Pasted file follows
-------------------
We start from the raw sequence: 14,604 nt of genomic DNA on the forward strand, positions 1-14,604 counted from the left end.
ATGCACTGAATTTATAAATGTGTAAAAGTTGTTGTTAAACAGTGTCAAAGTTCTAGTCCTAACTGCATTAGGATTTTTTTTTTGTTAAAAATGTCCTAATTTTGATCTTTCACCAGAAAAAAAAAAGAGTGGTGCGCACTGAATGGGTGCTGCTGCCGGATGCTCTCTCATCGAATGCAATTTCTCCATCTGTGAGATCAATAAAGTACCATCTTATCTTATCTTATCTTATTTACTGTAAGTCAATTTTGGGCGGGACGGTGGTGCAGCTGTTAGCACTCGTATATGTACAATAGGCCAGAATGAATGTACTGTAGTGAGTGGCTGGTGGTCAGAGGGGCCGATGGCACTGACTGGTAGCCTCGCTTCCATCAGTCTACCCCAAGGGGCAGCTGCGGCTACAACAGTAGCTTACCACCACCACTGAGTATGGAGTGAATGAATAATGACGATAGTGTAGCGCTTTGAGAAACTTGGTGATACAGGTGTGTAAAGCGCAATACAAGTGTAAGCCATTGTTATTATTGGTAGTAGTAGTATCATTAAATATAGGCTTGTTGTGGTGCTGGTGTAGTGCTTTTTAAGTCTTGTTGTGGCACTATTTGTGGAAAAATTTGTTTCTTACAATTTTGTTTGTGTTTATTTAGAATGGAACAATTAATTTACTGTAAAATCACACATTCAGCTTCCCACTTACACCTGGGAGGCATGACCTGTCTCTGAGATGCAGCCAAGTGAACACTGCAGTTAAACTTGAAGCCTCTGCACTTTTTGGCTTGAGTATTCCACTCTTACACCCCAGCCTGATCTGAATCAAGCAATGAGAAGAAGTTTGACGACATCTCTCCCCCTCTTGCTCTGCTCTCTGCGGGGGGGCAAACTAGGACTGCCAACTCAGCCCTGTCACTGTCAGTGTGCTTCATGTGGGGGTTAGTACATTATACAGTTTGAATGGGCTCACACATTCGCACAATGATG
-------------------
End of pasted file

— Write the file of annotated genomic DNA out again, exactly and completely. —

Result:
We start from the raw sequence: 14,604 nt of genomic DNA on the forward strand, positions 1-14,604 counted from the left end.
ATGCACTGAATTTATAAATGTGTAAAAGTTGTTGTTAAACAGTGTCAAAGTTCTAGTCCTAACTGCATTAGGATTTTTTTTTTGTTAAAAATGTCCTAATTTTGATCTTTCACCAGAAAAAAAAAAGAGTGGTGCGCACTGAATGGGTGCTGCTGCCGGATGCTCTCTCATCGAATGCAATTTCTCCATCTGTGAGATCAATAAAGTACCATCTTATCTTATCTTATCTTATTTACTGTAAGTCAATTTTGGGCGGGACGGTGGTGCAGCTGTTAGCACTCGTATATGTACAATAGGCCAGAATGAATGTACTGTAGTGAGTGGCTGGTGGTCAGAGGGGCCGATGGCACTGACTGGTAGCCTCGCTTCCATCAGTCTACCCCAAGGGGCAGCTGCGGCTACAACAGTAGCTTACCACCACCACTGAGTATGGAGTGAATGAATAATGACGATAGTGTAGCGCTTTGAGAAACTTGGTGATACAGGTGTGTAAAGCGCAATACAAGTGTAAGCCATTGTTATTATTGGTAGTAGTAGTATCATTAAATATAGGCTTGTTGTGGTGCTGGTGTAGTGCTTTTTAAGTCTTGTTGTGGCACTATTTGTGGAAAAATTTGTTTCTTACAATTTTGTTTGTGTTTATTTAGAATGGAACAATTAATTTACTGTAAAATCACACATTCAGCTTCCCACTTACACCTGGGAGGCATGACCTGTCTCTGAGATGCAGCCAAGTGAACACTGCAGTTAAACTTGAAGCCTCTGCACTTTTTGGCTTGAGTATTCCACTCTTACACCCCAGCCTGATCTGAATCAAGCAATGAGAAGAAGTTTGACGACATCTCTCCCCCTCTTGCTCTGCTCTCTGCGGGGGGGCAAACTAGGACTGCCAACTCAGCCCTGTCACTGTCAGTGTGCTTCATGTGGGGGTTAGTACATTATACAGTTTGAATGGGCTCACACATTCGCACAATGATG